On October 23, 2002, militant Chechen separatists took over the Dubrovka Theater in Moscow, Russia. For three days, they held some 800 hostages, demanding their voices be heard.
The Nord Ost Siege, as it is called on account of the show at the theater that night, was just another chapter in the long, violent relationship between Russia and Chechnya. During the 1990s, the separatist government of Chechnya, an Islamic state within the Russian Federation, called for Russia to withdraw its troops from Chechen borders. When the Chechen rebels entered the theater in 2002, they echoed this sentiment and brought about the wrath of the Russian government. To end the Moscow theater hostage crisis, Russian police piped gas into the Dubrovka Theater, but the end results were more devastating than the world – watching it live on television – could have imagined. After the gas cleared, the rebels were dead.
So were over 100 hostages.
To this day, Russian officials have not revealed a full account of the event, nor have they disclosed what chemical was used in the Moscow theater siege. And, in the end, Chechnya remains tied to the Russian Federation.
While the ongoing conflict between Chechnya and Russia originated in 1991, the people in what is now Chechnya have been fighting with Russia since the 18th century. The Caucasian Wars that lasted from 1714-1864 pitted the Russian empire against several states in the Caucuses, including Chechnya. In the midst of that, the Chechen leader at the time began a holy war against Russia. In 1785, the Islamic Sheik Al Mansur failed in his efforts and died in 1791 – but he remains a hero in Chechen history.
In the late 19th century, Chechnya was absorbed into the Russian Empire. Rebellions against Russia and the USSR took place through the 20th century, and, after the fall of the Soviet Union in 1991, Chechnya declared its independence. Internal political strife produced several coups, and the provisional government asked Moscow to help restore order in 1993. From 1994 on, there has been a great deal of political unrest punctuated by political acts on the part of the Chechens.
The hostage crisis at Dubrovka Theater was another chapter – albeit a particularly horrifying one – in this long history.
Russian troops invaded Chechnya in 1994, starting the so-called First Chechen War. Numerous cease fires between Chechen guerrillas and the Russian military were negotiated and violated until a peace treaty was signed in 1996. The war was devastating for both sides, with thousands of deaths and displaced people. But the peace didn't last for long.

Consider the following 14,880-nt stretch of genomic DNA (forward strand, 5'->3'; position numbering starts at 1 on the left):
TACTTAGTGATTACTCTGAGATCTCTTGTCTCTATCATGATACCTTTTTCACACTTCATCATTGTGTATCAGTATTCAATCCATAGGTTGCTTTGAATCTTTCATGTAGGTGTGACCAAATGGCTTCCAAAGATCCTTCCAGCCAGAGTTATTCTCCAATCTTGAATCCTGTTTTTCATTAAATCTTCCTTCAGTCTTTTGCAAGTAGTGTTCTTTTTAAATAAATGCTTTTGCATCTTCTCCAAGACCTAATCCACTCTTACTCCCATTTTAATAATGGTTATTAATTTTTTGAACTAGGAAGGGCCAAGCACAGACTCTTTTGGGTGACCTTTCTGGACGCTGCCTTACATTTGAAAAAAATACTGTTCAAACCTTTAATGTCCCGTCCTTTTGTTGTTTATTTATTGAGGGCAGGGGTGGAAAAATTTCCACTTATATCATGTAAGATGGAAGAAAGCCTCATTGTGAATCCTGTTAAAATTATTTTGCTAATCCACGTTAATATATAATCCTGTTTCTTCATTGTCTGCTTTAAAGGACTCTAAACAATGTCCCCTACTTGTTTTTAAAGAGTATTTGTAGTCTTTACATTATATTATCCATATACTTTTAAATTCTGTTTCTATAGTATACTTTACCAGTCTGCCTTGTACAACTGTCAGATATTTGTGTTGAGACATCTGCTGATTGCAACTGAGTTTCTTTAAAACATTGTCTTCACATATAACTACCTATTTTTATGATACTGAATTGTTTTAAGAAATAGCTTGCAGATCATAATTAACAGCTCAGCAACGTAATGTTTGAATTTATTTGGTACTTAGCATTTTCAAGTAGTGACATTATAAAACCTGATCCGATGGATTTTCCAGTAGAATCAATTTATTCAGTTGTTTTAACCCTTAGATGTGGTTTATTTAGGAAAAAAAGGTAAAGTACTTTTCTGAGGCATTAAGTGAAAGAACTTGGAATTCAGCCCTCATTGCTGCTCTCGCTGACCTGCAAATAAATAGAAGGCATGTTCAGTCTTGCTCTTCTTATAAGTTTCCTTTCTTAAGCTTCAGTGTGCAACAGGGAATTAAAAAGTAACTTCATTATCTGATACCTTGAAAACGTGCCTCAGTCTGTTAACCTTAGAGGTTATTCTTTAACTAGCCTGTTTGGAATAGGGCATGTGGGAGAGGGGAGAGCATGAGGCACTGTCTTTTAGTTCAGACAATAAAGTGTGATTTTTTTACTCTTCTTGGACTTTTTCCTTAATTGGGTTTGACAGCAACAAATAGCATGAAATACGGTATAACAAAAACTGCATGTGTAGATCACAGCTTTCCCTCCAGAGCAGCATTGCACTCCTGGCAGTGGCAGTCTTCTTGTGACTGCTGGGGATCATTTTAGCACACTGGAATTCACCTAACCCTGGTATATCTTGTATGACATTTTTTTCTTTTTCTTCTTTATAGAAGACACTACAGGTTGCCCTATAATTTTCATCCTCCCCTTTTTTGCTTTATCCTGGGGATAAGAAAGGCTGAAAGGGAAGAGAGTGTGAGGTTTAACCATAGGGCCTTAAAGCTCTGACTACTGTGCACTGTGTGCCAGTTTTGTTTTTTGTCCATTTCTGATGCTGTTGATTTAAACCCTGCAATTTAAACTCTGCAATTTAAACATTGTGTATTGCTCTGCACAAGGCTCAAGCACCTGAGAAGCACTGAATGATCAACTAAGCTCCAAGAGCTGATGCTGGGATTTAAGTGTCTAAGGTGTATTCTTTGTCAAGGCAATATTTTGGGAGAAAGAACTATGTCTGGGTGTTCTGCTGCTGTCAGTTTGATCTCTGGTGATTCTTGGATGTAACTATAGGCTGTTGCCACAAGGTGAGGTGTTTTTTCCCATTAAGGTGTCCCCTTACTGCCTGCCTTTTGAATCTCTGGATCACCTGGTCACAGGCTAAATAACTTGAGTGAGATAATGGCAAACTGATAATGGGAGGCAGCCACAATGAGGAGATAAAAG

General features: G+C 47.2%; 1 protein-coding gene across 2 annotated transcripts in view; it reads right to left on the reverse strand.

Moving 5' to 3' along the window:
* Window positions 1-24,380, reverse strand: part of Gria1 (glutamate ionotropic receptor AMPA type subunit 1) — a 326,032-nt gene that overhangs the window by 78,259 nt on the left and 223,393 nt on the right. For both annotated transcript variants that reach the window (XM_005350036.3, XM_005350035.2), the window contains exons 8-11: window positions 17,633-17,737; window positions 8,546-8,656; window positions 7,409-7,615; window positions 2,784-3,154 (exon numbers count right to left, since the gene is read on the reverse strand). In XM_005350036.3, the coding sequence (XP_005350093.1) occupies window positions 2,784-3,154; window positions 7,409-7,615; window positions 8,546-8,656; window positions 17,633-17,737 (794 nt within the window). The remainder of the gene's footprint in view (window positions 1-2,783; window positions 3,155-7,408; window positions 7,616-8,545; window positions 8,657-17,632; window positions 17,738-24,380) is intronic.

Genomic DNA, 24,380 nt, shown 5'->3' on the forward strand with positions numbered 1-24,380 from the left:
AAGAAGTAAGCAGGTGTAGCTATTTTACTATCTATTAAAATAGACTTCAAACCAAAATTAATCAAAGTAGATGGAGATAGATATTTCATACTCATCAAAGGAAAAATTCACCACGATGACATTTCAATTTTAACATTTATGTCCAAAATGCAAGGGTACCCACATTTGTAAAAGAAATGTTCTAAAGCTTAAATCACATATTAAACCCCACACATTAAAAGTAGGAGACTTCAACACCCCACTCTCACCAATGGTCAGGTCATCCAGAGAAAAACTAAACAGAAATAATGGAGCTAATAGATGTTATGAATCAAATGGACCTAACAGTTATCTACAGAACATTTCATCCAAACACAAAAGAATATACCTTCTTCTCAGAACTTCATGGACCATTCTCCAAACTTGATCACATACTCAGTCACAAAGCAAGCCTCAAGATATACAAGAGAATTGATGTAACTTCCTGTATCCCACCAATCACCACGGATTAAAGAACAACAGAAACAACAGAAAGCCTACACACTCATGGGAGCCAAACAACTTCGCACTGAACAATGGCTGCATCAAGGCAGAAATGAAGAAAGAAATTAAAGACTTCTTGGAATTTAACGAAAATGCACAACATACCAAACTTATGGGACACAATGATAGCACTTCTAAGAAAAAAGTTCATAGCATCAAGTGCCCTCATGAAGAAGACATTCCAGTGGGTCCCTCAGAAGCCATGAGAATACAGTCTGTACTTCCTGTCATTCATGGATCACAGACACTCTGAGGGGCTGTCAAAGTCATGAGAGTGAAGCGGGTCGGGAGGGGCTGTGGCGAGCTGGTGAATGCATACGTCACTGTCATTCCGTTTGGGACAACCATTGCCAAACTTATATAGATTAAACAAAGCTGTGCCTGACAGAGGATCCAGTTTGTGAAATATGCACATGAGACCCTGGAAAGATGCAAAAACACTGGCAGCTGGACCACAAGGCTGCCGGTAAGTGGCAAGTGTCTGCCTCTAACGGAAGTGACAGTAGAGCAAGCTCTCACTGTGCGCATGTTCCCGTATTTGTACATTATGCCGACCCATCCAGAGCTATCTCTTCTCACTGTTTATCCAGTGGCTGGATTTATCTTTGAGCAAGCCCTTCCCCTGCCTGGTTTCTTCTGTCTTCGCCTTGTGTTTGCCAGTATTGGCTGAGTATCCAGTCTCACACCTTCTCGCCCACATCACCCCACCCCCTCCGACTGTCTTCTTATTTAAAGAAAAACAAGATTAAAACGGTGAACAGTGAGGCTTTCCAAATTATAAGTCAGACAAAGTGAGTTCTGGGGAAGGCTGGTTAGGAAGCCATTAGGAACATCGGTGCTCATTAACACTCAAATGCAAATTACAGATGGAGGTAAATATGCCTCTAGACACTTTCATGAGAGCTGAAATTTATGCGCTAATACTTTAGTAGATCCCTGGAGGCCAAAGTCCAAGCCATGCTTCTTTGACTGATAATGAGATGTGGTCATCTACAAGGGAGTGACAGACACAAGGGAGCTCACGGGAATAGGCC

In 1999, Vladimir Putin, the Prime Minister of the Russian Confederation, invaded Chechnya because he believed Chechen rebels were carrying out terrorist attacks in Moscow and other Russian cities. This began the Second Chechen War, and, while evidence that Chechens were actually the terrorists was sparse, it led to a five-year bombing campaign by Russia against the region. In 2000, Russia took the Chechen capital, Grozny, and declared rule. Then, Putin appointed Akhmad Kadyrov as an interim head of government. Kadyrov had previously been a separatist but turned Russian-loyalist and was seen as a traitor by many. Chechnya voted for and passed a constitution in 2003, one that kept them under the Russian Federation.
From 2000-2004, Chechen guerrillas carried out over 20 suicide bombings and attacks against the Russian-backed government, even killing Kadyrov in 2004. The Second Chechen War, according to Russia, ended in 2009 with the end of military operations, but violence between Chechen and Russian factions continue.
At the time of the Nord Ost Siege, Akhmad Kadyrov was president of Chechnya. The militant separatist resistance was led by Movsar Barayev, a 27 year old from Argun, a town near the capital of Grozny. Barayev was from a family of terrorists – his uncle died in a six-day shoot out with Russian forces in 2001, and his aunt killed two soldiers in a suicide bombing in 2000. Kadyrov had a limited amount of clout in Chechnya, and, according to one of his associates: "He came to Moscow to die."
Baravyev's young age and lack of experience, despite his own claims to counter the latter, have been the subject of speculation given the elaborate attack in October 2002. The Nord Ost Siege reportedly cost over $60,000, and Barayev may have been bankrolled by powerful rebels throughout Chechnya.
The play at the Dubrovka Theater on October 23, 2002 was Nord Ost, a Russian musical telling the story of Russian soldiers between 1913 and 1943. The play is based on the novel The Two Captains by Veniamin Kaverin and was the brainchild of Georgy Vasiliyev. He intended the production to honor Russian soldiers and emphasize the achievements of the Russian people. The cast included 180 performers and lasted three hours.
Vasiliyev spent millions getting the Dubrovka ready for the production and, after writing the music and lyrics with Aleksei Ivaschenko, was himself a hostage the night of the siege.